Pi’s hero’s journey begins with his ordinary life in Pondicherry, India. His father owns a zoo and he loves to help out and examine all the animals. Pi is very religious, therefore; he prays on his prayer rug almost every day. Pi was called to adventure when his family told him one day that they were moving to Canada. “We’ll sail like Columbus” (111). Pi’s father said this in relation because the Patel’s, themselves, were about to sail across the ocean. They will be traveling on the Tsimtsum across the Pacific Ocean. Pi was not exhilarated when he heard this from his dad. He refused this call because he was agitated that he was getting ready leave everything behind in India, in fear that; he was vacating the zoo and also he was leaving …show more content…
Pi’s mentor on the journey was a God. He exercised three religions at once. These religions include Hinduism, Christianity, and Islam. “We are all born without religion, until some figure introduces us to God” (58). Pi navigated the threshold when the ship he was traveling on, Tsimtsum, sank in the middle of the Pacific Ocean. “The boat sank” (121). Pi was the only human to sustain the sinking of the Tsimtsum. Several animals did survive the crash, for example; the animals included a zebra, a hyena, an orangutan, and a tiger. Pi was certainly tested by these animals. The tiger and the hyena were definitely the biggest threats on the boat. Pi allied with Richard Parker, the tiger, towards the cusp of the story because he said that Richard Parker was the only reason he stayed alive. “Truly, I do. I love you, Richard Parker. I don’t think I would make it. No, I wouldn’t. I would die of hopelessness. Don’t give up, Richard Parker, don’t give up. I will get you to land, I promise, I promise!” (298). This quote from the book really shows Pi’s great love for Richard Parker. Pi’s other great test he had was finding food and …show more content…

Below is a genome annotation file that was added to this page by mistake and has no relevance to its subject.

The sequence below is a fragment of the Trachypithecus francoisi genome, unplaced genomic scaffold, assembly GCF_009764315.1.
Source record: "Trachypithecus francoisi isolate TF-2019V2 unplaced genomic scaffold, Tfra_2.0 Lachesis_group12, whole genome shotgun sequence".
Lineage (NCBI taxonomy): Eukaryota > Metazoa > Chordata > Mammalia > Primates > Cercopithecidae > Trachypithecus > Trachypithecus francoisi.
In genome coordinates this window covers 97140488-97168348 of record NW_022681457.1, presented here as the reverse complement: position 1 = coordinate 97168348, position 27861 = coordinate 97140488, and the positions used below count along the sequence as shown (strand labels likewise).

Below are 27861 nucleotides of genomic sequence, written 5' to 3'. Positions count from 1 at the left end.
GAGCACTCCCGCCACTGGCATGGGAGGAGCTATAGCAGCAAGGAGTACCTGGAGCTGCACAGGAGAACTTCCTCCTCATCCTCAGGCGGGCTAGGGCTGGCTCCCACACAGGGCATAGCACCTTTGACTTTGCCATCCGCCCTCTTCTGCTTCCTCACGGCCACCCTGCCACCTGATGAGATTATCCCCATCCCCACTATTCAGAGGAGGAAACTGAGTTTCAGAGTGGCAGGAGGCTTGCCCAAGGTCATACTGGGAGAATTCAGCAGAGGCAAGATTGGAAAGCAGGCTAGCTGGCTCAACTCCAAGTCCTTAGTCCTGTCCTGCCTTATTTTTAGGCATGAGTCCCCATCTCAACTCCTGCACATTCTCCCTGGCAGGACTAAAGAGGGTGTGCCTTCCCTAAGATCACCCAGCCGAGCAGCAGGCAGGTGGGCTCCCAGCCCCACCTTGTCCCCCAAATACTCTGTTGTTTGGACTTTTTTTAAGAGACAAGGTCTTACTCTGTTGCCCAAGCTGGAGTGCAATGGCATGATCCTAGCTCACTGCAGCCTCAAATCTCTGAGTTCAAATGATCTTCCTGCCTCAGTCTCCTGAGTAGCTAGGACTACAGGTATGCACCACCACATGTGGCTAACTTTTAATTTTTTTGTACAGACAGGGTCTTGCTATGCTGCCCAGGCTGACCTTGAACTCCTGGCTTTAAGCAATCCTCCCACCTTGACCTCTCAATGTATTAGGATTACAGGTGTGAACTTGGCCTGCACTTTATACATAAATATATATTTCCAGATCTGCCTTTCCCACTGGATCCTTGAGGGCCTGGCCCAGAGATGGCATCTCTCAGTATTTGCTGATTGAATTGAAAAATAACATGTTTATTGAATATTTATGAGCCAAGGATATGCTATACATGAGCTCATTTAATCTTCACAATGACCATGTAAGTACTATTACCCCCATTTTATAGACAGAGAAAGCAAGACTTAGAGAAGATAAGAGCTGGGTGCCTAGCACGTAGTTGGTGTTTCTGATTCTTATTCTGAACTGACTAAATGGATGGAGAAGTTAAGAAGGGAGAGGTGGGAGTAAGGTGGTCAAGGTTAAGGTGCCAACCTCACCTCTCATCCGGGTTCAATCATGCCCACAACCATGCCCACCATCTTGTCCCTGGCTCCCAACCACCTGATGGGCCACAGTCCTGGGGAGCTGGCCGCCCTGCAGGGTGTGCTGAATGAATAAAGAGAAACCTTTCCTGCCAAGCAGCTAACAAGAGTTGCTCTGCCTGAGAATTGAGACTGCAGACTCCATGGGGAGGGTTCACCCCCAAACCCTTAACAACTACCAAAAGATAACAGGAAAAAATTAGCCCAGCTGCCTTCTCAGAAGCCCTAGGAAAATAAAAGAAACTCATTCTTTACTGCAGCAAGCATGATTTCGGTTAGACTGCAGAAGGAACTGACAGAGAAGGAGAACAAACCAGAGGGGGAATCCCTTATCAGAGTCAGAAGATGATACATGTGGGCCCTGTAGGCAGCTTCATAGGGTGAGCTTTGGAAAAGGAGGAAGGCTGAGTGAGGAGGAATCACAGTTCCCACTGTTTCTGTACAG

Pi also made the tiger seasick by angling the boat to rock sideways with the waves. Pi’s used an approach for finding food and water too, in other words; he overcame this obstruction by discovering the needed supplies on the boat. For water Pi used the solar stills and for food Pi fished and he consumed barnacles off the bottom of his boat.
Pi’s quest was mostly comprised of taking care of Richard Parker. Subsisting on the Pacific ocean for 227 days took a toll on Pi. “I survived 227 days. That’s how long my trial lasted, over 7 months” (239). Constantly, he tried finding new ways to keep him alive, hence; he tried eating little barnacles or crabs to even make an attempt to train a 450-pound Bengal tiger. Through all of these struggles Pi was awarded after a while. Pi reached the floating island which he could eat all the vegetation he desired, and thus; Pi repossessed the strength he had lost after all the duration on the boat.